The Braided Hibiscus can grow as large as 6 feet tall and 4 feet wide, but it can be kept to a more manageable size with frequent pruning. For container-grown plants, it’s important to trim them frequently. This will encourage more side-shoots and flowers and limit the need for a larger root system.

Pruning cuts should be made just above a leaf bud and at a slight angle, using a sharp pair of pruning shears. The bud below the cut will be where the new growth sprouts. Remove dead flowers as they wilt to keep the Hibiscus looking healthy and beautiful. This will also prevent unnecessary seed production.

Overwintering
When the temperatures start to drop to 40°F at night, it’s time to move your Hibiscus indoors. Prior to moving them inside, spray them down several times to remove any unwanted pests, finishing with an application of horticultural oil.

Keep your Hibiscus in a warm, sunny spot. Follow the tips above for watering, fertilizing, and pruning until it can be moved back outdoors in late spring/early summer!

I can hardly wait for those big, gorgeous orange Hibiscus flowers to bloom on my plant…


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Karen

Wednesday 13th of March 2024

Hi there, was gifted an already 6-7 foot tall braided hibiscus I needed to overwinter (live in CT) and know nothing about them, ha! My main question right now as I am researching, is should I remove the extra shoots coming from the soil that at NOT part of the braid? The previous owner let them grow and they are a few feet long and look a bit odd. If so, can I do that any time or does that also have to wait for the spring?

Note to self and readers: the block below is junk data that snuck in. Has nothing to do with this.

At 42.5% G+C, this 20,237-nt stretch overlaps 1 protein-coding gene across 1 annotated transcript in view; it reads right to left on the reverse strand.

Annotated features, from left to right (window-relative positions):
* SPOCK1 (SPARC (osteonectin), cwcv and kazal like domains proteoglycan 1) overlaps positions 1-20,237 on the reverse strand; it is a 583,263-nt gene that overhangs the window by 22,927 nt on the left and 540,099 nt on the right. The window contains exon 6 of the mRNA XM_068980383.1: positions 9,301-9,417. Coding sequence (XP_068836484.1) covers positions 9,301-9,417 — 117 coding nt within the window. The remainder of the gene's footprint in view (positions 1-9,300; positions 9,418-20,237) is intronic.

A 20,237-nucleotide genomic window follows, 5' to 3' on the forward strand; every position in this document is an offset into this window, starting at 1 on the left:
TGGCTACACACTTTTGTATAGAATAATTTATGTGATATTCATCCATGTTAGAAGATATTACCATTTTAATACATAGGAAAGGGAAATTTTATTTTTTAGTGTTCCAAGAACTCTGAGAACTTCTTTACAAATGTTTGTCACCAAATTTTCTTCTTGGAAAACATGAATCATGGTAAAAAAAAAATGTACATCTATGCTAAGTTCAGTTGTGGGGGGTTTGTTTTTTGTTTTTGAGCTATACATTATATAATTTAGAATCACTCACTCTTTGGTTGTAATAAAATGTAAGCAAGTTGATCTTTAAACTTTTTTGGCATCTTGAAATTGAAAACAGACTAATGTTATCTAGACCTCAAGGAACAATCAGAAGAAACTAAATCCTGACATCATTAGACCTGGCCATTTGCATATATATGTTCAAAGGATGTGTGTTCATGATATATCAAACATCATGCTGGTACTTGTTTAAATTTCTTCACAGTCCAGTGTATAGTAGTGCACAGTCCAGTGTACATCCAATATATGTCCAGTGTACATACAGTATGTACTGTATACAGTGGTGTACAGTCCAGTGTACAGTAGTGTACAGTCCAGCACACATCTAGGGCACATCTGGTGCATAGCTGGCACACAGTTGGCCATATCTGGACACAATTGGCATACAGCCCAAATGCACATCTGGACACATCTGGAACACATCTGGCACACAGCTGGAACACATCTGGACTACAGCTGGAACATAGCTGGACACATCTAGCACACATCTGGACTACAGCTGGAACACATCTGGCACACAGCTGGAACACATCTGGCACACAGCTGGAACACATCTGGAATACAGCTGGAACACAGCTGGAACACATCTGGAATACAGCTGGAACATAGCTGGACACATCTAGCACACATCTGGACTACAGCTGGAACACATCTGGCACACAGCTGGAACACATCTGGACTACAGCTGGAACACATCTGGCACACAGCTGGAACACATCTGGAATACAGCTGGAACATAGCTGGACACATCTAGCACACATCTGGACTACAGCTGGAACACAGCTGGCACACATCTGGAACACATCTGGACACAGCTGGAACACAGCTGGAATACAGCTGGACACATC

Diane Loman

Friday 10th of November 2023

Can I continue to braid my hibiscus? If yes, how? How long should I continue to do this? Thanks.

Tara Kuczykowski

Friday 10th of November 2023

Hi Diane! If you purchased your tropical hibiscus already braided, you should just need to prune the top as needed going forward

Michelle

Wednesday 1st of November 2023

My poor Hybiscus is growing like crazy. I have brought inside for right now. Texas Temps 30 one day three days later 70. Anyway it is inside right now. It's green it's growing but I have only had two Blossoms on it. I don't know what to do. Help please

Tara Kuczykowski

Wednesday 1st of November 2023

Hi Michelle! If your hibiscus is healthy, green, and growing but isn't producing any flowers, it's very likely that it's not receiving enough direct sun. Hibiscus need at least a few hours of direct sun in order to bloom. Also, if you have not fertilized it lately, you might consider an application of a time-release fertilizer such as Osmocote Plus.

Lenzie

Saturday 28th of October 2023

Hello I live in Georgia and I need to get my braided hibiscus ready to bring inside the house. What do you use to spray the trees down with before you bring them in?

Tara Kuczykowski

Tuesday 31st of October 2023

Hi Lenzie! I'd recommend that you spray it down with water several times, and then apply a horticultural oil such as Natria Neem Oil

Chris

Tuesday 25th of July 2023

I recently received 2 braided hibiscus plants as a gift. So excited. ( I live in northwest oregon)recieved in mail, not much instruction. Finally looking better, but growing leaves on braided stalk. Should I be cutting these? Also trying to figure out how to winter over. Live in a small trailer. Not much inside light or porch light. Can put in a green house outside...or a garage, no windows. neither is heated.thought wrapping blankets around the pots to keep the roots warmer.....any help would be appreciated.